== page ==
Each game should have an official timekeeper that tracks all stoppage time, thus relieving the head ref of a burdensome responsibility. Once stoppage time is determined (to the second), a countdown clock would be initiated, which would automatically stop for additional periods of non-sanctioned stoppage. For example, if stoppage time is 5:33 at the end of the second half, a clock will begin counting down from 5:33 at 90 minutes of play, the clock will continue to run for 5 seconds for a throw-in (or 10 seconds for a goal kick, etc.), then stop until the throw-in is completed. This codification has the effect of dissuading time-wasting, which would improve the flow of the game (no reason to waste time, might as well play soccer), as well as removing subjectivity from the referee – and knowing exactly when a game will end would add some last-second excitement as players try to hit buzzer-beating shots. (It wouldn’t keep players from wasting time while the ball is in play, by, for example, dribbling to a corner flag and holding the ball, or passing back to the keeper who then keeps the ball until challenged, but at least the other team has some control over this kind of time-wasting.)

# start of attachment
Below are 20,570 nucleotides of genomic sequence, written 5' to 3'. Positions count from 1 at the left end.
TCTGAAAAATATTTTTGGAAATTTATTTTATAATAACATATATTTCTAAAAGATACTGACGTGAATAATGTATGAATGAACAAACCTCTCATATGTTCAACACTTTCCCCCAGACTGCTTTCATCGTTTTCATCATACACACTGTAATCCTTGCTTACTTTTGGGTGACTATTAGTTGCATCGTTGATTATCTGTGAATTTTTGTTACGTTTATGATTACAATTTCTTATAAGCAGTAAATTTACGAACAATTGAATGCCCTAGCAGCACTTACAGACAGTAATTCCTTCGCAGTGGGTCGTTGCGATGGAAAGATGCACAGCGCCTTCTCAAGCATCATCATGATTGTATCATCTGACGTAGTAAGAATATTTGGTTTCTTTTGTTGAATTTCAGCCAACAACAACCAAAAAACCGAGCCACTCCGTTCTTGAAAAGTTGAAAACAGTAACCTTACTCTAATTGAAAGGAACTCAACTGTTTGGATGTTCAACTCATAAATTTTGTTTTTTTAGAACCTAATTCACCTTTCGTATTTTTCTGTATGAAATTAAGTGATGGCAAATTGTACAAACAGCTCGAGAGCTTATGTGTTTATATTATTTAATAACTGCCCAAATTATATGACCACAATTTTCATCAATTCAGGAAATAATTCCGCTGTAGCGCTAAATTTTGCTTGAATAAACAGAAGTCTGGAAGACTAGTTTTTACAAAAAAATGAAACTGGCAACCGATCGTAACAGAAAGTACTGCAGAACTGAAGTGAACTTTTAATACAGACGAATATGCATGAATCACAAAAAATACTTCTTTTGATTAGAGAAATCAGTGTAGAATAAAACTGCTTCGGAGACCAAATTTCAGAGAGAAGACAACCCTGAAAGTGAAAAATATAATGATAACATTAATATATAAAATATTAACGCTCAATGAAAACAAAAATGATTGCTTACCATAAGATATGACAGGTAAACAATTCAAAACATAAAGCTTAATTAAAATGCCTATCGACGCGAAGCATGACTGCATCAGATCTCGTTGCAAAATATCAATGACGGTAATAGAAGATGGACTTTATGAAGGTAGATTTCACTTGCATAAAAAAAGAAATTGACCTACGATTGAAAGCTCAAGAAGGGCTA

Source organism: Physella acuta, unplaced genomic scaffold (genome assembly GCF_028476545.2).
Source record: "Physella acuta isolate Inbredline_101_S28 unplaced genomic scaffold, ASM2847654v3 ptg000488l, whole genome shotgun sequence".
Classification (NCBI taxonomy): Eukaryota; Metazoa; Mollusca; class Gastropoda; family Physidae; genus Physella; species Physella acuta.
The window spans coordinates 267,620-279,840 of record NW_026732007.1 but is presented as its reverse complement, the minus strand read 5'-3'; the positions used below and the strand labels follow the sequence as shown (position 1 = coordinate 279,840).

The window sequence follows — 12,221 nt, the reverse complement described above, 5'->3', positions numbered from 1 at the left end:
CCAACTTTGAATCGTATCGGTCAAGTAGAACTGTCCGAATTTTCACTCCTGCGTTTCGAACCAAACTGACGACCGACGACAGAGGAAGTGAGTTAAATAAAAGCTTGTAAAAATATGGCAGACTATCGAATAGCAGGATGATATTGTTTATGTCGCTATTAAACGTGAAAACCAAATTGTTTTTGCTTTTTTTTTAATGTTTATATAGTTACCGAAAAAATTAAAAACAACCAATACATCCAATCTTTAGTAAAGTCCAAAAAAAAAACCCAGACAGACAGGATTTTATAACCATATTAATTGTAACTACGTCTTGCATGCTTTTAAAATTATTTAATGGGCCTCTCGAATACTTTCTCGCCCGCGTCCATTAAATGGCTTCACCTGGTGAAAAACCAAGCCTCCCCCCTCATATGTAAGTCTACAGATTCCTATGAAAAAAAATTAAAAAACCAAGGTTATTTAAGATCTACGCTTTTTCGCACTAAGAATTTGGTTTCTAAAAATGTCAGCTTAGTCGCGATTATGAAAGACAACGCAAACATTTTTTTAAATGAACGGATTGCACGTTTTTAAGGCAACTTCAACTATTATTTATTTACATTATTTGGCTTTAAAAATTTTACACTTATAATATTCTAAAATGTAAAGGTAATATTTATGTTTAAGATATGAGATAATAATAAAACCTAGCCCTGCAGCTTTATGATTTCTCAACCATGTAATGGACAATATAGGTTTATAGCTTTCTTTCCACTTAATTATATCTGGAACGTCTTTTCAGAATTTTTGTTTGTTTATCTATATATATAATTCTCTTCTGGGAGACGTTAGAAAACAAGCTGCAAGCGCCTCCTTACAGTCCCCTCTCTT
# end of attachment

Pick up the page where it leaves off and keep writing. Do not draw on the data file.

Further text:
5. Eliminate Penalty Kick Shootouts: As exciting as shootouts can be, they have very little to do with which is the better team. On the other hand, if a game goes on too long, the game may not have much semblance of actual soccer as the players become more and more exhausted. Instead of 30 minutes of extra time followed immediately by a shootout, why not have overtimes with rules that make it successively easier to score? This would be more likely to lead to a win by the team with the best complete soccer skills, rather than narrowing it down to only shooting, goalkeeping, and luck.